Daily Archives: 15 November 2005

Is 90 days long enough?

Matt refers to a letter in the Evening Standard tonight:

Roy Jhuboo, of WC1, tells in a letter how the Police arrested him for photographing around Limehouse under the Terrorism Act. When he asked why, he was told that he “could be a terrorist on a reconnaissance mission planing to launch a rocket at Canary Wharf”. He adds “I am of dark-skinned appearance”.

This is an important story to remember whenever you hear someone like Lord Carlile say

“I believe I know of at least two or three cases in which a longer period of detention would have enabled the right people to be charged with and convicted of the right offences.

“If we don’t introduce law that enables that to happen then we are not introducing law of sufficient quality.”

Does he? Or is he aware of two or three cases where the circumstantial evidence suggested that individuals might be guilty, but hard evidence was sadly lacking. Of course, if it turns out simply to be a coincidence then such hard evidence will take much longer than 28 or even 90 days to turn up; it will never turn up, but after a while it will be in both the police and the presiding judge’s professional interest to let the investigation continue as long as possible. To do otherwise would be to admit that a mistake was made.

Nasty as it is to rat on people of your own party, but it should be pointed out that Lord Carlile when he was just plain Alex MP was one of the main forces behind the Lib Dem opposition to the national minimum wage, repeatedly warning that it would destroy the UK economy. Once he left to go to The Other Place, Lib Dem opposition to the measure fairly quickly evaporated.

Good to see we have such calm, dispassionate people independently reviewing our terror laws, isn’t it?

More pub nonsense

Just in case you thought the opposition parties had finally got bored and started doing something constructive, they’re trying to stop us from going to the pub again:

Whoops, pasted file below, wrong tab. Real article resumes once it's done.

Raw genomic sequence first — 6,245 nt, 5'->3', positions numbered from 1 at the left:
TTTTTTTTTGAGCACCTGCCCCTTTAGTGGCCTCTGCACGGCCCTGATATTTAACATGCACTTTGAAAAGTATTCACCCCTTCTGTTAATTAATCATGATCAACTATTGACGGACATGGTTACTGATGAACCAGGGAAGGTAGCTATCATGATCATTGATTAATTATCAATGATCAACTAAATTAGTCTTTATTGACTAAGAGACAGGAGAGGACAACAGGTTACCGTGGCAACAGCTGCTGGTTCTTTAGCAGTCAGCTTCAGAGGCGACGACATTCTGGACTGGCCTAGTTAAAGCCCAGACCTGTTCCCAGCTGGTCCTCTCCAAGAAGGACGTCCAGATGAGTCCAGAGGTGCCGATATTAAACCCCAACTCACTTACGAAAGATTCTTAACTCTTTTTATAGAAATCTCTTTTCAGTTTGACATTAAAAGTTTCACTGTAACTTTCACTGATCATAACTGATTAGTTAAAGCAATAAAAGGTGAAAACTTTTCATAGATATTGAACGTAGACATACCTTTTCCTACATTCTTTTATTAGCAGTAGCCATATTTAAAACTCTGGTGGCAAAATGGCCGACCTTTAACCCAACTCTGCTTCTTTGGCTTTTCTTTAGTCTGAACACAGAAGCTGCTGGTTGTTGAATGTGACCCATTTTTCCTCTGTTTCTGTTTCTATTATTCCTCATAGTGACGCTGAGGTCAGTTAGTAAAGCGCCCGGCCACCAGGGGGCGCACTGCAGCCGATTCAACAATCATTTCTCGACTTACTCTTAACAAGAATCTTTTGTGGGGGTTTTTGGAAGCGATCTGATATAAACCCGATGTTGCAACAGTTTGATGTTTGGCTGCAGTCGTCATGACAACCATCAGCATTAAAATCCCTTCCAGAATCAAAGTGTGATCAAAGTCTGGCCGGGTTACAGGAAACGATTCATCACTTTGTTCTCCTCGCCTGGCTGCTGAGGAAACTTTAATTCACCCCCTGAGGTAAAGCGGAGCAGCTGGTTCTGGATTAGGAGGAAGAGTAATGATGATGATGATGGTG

Peers voted by a majority of 33 for a motion calling on the government to think again.

This is the biggest rebuke the Lords can use, but will not mean the legislation – due to come into force on 24 November – is delayed or scrapped.

Shadow culture secretary Theresa May said: “This is yet another humiliating defeat for Labour. It clearly shows the gulf between Tony Blair’s government and public opinion.”

Lets just think about this for a second. Firstly, the vote has no effect whatsoever and the Lords is in a state of no-overall control; in what way is it a “humiliating defeat” for Labour?

Secondly, Theresa May is actually claiming that a vote in the House of Lords is indicative of public opinion. Not just reflective, but indicative. Read it again: “It clearly shows the gulf between Tony Blair’s government and public opinion.

Theresa now honestly, have you been at the Bacardi Breezers again?


This is the sort of thing that annoys me about BBC journalism:

According to the Lib Dems, 42% of schoolchildren who took part in a mock general election organised by the Hansard Society in 2,000 schools this year voted for the party.

Actually, it isn’t according to the Lib Dems, it’s according to the Hansard Society. The BBC can’t even state the facts without some weird post-modernist nonsense getting slotted in. Is it too much to expect journalists simply to state the facts without editorialising everything?